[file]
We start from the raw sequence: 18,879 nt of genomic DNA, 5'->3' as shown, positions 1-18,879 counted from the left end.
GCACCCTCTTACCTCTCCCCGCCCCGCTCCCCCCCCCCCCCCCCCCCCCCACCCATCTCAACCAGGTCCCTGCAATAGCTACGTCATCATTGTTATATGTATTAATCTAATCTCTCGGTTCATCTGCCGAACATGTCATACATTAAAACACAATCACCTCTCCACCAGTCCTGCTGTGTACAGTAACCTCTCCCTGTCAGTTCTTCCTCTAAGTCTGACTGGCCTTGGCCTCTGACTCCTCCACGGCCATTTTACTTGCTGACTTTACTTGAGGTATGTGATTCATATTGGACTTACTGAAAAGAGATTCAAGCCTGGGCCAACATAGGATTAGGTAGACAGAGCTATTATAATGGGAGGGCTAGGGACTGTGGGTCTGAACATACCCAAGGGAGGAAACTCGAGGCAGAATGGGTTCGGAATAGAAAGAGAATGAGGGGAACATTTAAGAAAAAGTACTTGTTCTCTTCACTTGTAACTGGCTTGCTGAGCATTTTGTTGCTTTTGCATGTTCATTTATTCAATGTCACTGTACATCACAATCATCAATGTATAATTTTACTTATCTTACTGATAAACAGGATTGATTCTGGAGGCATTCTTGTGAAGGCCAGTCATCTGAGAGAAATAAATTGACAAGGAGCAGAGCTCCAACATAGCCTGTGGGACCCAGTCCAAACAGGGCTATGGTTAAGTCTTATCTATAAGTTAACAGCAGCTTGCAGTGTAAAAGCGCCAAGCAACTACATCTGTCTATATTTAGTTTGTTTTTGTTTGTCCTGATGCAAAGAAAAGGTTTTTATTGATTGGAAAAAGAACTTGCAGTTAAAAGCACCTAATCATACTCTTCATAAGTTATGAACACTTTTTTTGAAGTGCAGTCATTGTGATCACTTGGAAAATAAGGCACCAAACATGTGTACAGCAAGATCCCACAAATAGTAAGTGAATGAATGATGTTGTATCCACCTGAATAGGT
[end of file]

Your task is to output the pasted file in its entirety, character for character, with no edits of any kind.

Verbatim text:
We start from the raw sequence: 18,879 nt of genomic DNA, 5'->3' as shown, positions 1-18,879 counted from the left end.
GCACCCTCTTACCTCTCCCCGCCCCGCTCCCCCCCCCCCCCCCCCCCCCCACCCATCTCAACCAGGTCCCTGCAATAGCTACGTCATCATTGTTATATGTATTAATCTAATCTCTCGGTTCATCTGCCGAACATGTCATACATTAAAACACAATCACCTCTCCACCAGTCCTGCTGTGTACAGTAACCTCTCCCTGTCAGTTCTTCCTCTAAGTCTGACTGGCCTTGGCCTCTGACTCCTCCACGGCCATTTTACTTGCTGACTTTACTTGAGGTATGTGATTCATATTGGACTTACTGAAAAGAGATTCAAGCCTGGGCCAACATAGGATTAGGTAGACAGAGCTATTATAATGGGAGGGCTAGGGACTGTGGGTCTGAACATACCCAAGGGAGGAAACTCGAGGCAGAATGGGTTCGGAATAGAAAGAGAATGAGGGGAACATTTAAGAAAAAGTACTTGTTCTCTTCACTTGTAACTGGCTTGCTGAGCATTTTGTTGCTTTTGCATGTTCATTTATTCAATGTCACTGTACATCACAATCATCAATGTATAATTTTACTTATCTTACTGATAAACAGGATTGATTCTGGAGGCATTCTTGTGAAGGCCAGTCATCTGAGAGAAATAAATTGACAAGGAGCAGAGCTCCAACATAGCCTGTGGGACCCAGTCCAAACAGGGCTATGGTTAAGTCTTATCTATAAGTTAACAGCAGCTTGCAGTGTAAAAGCGCCAAGCAACTACATCTGTCTATATTTAGTTTGTTTTTGTTTGTCCTGATGCAAAGAAAAGGTTTTTATTGATTGGAAAAAGAACTTGCAGTTAAAAGCACCTAATCATACTCTTCATAAGTTATGAACACTTTTTTTGAAGTGCAGTCATTGTGATCACTTGGAAAATAAGGCACCAAACATGTGTACAGCAAGATCCCACAAATAGTAAGTGAATGAATGATGTTGTATCCACCTGAATAGGT